Moeen provides new spin for England
Moeen Ali has played mock Tests in his garden with his brother and watched his cousin, Kabir, make his one England appearance in 2003. Now he is on the brink of the real thing for himself.
One of three uncapped players in England's squad, Moeen is pencilled in to bat at No. 6 against Sri Lanka but it is his bowling that is generating the most interest in the post Graeme Swann era. He is the main spin option available to Alastair Cook and, if all goes to plan, will become the first England bowler to deliver a doosra in a Test match.
In a sense that shows how far behind the times English cricket is. The sight of a doosra is hardly novel these days - it was first purveyed by Saqlain Mushtaq back in the mid-90s - but there remains an inherent unease about the unorthodox so Moeen is seen as something of a trailblazer. English cricket did have a flirtation with the delivery when Alex Loudon had his brief foray into the international scene, but Moeen's is something closer to the real deal even though his first-class bowling average remains a tick over 40.
The confidence is partly because of the identity of his tutor: Saeed Ajmal. The Pakistan offspinner has happily imparted his wisdom to Moeen, who has been using the delivery with increasing regularity this season. Their methods differ a little. Moeen explained that his grip is subtly different to Ajmal's, who gets more bounce at a quick pace, but Moeen is confident that both those attributes will come with practice.
"It's coming on well. I worked really hard with it over the last month or so, so hopefully if I feel confident and get a couple of good days in practice then I'll be ready to bowl it," he said. "I bowled about eight in the last Champo game and in Twenty20s I've been bowling five or six each game. So far every one's landed."
"If I was to play a one-day or Twenty20 game tomorrow I'd be 100% confident to do it. I think the four-day cricket's a little bit different, so I just want to make sure I get two good practice days in and I'll be confident to bowl it."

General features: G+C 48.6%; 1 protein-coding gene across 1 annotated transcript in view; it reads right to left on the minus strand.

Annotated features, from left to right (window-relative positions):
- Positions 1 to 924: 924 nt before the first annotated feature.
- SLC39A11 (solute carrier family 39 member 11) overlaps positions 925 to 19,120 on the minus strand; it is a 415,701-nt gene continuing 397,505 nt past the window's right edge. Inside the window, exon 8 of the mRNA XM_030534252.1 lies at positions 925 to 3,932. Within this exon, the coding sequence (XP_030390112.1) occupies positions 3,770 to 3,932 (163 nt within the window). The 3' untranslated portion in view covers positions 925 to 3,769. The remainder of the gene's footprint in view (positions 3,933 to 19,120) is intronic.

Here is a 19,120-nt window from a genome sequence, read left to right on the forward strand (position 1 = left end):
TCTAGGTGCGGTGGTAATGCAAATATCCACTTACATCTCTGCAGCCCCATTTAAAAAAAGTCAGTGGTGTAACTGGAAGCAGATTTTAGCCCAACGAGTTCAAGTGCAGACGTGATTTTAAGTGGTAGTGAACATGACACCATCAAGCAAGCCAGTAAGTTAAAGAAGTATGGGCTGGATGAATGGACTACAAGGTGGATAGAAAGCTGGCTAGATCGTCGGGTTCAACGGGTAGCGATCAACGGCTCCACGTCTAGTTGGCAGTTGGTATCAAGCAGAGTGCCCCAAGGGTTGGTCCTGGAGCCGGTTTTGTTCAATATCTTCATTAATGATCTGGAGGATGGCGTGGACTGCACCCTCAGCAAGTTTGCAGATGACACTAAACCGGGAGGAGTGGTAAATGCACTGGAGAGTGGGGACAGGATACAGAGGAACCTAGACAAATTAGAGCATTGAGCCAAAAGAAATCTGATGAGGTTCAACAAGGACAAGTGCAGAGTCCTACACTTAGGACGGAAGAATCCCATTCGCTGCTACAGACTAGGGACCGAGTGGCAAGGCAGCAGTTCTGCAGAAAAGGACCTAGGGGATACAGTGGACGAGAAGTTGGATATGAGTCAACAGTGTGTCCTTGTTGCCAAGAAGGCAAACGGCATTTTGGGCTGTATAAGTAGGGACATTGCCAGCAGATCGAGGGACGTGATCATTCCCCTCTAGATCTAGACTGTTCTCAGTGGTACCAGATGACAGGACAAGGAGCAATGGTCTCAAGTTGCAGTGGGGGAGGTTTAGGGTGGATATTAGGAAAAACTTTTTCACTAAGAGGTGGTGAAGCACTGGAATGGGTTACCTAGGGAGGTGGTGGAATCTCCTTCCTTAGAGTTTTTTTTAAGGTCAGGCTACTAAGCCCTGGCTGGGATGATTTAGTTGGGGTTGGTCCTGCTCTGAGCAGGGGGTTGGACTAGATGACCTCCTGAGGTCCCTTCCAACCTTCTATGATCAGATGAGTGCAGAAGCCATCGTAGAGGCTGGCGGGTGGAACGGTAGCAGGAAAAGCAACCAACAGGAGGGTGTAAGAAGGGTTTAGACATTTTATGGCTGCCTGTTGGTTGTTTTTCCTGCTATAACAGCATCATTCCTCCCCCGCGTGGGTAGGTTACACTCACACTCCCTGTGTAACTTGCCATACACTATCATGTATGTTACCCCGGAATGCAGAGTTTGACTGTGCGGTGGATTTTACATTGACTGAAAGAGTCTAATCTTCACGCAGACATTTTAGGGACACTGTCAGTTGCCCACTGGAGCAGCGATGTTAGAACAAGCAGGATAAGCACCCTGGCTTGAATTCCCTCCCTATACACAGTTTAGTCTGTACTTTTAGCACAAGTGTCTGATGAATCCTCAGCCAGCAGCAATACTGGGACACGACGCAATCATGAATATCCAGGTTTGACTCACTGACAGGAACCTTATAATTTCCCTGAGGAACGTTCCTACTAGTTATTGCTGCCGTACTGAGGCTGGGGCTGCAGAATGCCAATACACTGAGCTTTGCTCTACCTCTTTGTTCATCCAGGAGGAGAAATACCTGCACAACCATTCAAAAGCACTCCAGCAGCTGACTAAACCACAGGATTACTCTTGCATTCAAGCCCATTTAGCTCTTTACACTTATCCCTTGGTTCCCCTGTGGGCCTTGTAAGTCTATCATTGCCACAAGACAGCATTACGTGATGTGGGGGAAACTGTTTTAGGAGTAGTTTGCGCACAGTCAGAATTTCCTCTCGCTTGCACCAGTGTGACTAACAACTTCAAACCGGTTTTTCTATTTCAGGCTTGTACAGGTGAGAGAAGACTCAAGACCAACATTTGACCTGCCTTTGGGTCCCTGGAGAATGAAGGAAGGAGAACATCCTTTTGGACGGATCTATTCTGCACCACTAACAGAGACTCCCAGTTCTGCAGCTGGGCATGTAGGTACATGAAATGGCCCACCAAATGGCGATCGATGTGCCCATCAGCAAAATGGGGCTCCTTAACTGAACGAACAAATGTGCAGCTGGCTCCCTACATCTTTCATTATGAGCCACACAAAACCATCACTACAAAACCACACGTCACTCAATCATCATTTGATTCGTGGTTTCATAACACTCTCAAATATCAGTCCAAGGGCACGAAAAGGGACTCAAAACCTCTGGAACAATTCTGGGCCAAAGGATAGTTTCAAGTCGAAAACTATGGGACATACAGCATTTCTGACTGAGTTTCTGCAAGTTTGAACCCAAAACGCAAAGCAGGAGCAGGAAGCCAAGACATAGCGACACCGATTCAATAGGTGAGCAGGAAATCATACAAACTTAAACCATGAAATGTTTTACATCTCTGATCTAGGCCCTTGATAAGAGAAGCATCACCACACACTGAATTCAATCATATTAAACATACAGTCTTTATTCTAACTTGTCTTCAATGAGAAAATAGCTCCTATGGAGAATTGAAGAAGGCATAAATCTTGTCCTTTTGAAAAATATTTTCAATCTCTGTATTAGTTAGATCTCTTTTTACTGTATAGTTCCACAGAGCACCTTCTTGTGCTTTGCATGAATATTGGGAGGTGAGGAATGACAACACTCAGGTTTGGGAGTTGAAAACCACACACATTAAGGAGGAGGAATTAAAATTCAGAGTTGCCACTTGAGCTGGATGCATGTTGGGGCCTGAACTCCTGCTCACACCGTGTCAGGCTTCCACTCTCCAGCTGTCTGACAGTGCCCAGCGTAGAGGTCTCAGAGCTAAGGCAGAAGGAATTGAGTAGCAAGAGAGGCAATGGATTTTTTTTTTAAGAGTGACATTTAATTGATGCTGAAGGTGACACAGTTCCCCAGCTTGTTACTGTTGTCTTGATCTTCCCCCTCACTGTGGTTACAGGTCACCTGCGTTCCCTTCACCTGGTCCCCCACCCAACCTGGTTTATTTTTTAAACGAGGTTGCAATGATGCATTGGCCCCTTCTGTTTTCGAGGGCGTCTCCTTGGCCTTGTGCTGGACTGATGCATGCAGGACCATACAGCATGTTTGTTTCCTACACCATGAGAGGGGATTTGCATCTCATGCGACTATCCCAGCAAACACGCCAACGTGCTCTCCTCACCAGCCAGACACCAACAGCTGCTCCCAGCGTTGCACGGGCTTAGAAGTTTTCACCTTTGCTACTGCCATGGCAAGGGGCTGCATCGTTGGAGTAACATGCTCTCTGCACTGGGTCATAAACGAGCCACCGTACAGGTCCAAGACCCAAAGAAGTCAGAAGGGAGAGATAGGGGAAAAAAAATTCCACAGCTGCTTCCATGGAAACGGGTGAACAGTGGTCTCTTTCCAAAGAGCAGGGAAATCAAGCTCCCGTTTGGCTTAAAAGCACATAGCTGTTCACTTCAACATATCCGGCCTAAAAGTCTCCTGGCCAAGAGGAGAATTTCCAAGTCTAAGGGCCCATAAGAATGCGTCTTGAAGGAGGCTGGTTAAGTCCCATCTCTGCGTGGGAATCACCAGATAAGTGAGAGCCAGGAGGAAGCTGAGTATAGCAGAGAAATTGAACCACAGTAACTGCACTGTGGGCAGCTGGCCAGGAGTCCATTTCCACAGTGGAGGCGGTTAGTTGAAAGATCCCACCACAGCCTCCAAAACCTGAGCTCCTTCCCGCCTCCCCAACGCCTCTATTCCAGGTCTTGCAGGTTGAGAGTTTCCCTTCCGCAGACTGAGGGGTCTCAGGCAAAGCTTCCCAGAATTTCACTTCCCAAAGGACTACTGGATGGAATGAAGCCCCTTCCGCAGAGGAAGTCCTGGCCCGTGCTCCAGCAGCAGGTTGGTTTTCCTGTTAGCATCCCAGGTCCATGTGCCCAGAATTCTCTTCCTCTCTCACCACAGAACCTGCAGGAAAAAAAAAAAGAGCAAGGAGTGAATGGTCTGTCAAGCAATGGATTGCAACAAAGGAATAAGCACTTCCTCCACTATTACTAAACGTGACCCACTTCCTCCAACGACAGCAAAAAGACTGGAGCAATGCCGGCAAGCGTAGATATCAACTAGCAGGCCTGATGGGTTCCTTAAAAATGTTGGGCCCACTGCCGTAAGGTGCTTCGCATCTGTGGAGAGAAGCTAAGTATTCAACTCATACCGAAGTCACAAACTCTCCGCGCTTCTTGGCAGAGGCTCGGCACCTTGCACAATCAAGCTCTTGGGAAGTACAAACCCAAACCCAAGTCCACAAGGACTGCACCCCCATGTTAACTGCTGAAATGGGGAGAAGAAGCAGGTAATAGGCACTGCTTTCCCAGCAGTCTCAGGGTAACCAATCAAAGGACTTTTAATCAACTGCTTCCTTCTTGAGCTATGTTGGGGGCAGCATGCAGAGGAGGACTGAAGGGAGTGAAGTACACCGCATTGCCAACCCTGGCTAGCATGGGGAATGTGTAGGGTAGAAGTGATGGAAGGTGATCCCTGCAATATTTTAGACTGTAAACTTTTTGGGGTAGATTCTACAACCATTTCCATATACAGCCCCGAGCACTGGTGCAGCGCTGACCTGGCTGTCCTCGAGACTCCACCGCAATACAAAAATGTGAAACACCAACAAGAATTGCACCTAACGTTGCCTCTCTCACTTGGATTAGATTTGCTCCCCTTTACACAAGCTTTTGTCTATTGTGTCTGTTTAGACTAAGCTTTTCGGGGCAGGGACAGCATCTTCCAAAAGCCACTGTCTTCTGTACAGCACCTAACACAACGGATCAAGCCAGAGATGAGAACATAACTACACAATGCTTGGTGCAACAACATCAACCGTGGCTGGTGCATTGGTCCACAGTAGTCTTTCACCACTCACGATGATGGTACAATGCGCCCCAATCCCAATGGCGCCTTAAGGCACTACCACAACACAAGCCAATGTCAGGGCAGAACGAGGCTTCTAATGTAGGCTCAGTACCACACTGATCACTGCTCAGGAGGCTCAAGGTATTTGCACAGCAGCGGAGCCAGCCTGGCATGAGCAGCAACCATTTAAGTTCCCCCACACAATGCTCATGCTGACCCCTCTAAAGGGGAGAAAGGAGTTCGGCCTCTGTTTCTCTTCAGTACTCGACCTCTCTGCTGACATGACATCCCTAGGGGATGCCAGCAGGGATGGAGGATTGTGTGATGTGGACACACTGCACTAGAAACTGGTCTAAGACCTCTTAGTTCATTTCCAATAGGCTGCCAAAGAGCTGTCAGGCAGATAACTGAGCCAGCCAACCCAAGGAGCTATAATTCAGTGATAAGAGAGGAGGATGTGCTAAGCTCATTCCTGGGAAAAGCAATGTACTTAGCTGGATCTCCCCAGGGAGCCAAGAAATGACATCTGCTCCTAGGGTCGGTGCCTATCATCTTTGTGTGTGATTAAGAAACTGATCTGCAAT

He has yet to pick up a wicket with the doosra - "a few plays and misses and I had a close lbw that bounced a bit high," he said - and believes that there is an element of kidology to having it in his armoury.
"If you have something different or mystery or even just a little bit of doubt in the batsman's head, it makes a massive difference," he said. "If you get one early, the guys hesitate to use their feet and stuff, knowing that you've got it. Even if you don't bowl it.
"Saeed says half the time he doesn't have to bowl it because people just know that he's got it. I remember a couple of years ago I bowled a normal offspinner that went straight, and somebody had told the umpire that I could bowl a doosra, he thought it was a doosra and gave the guy lbw."
The doosra, however, does come with baggage. There are those who believe it cannot be bowled legally, although Moeen said that umpires in county cricket have told him there is no change in his action between the deliveries he bowls.
Amid all this, it also has to be remembered that Moeen remains a batsman first, even if the gap is closing, with a first-class average this season of 74.20. "I'm not sure I'm mystery yet but hopefully in time I can become a mystery bowler," he said. "I am here to do exactly what I've been doing at Worcester and doing a good job with the bat and ball."
There is something ironic, too, that the excitement generated by Moeen's Test debut is coming against Sri Lanka, a team who have just had to endure another of their bowlers being put under scrutiny for a suspect action and also after Ajmal was less-than-impressed when Stuart Broad became engaged with Michael Vaughan over Twitter in response to a still image of Ajmal's action.
Sri Lanka do not seem overly perturbed by what surprises Moeen may have on offer; for Sri Lanka batsmen, facing spin in whatever form it comes does not create nightmares. There was a wry smile from Lahiru Thirimanne, the vice-captain, when he was asked about Moeen's potential to cause problems. "I don't think the Lord's wicket will turn," he said. "We just want to concentrate more on pace. We're good at playing spin, so we just want to concentrate on fast bowlers."
You sense that Sri Lanka will try to dominate Moeen when he comes into the attack, but you also sense that Moeen will quite like that challenge.
Andrew McGlashan is an assistant editor at ESPNcricinfo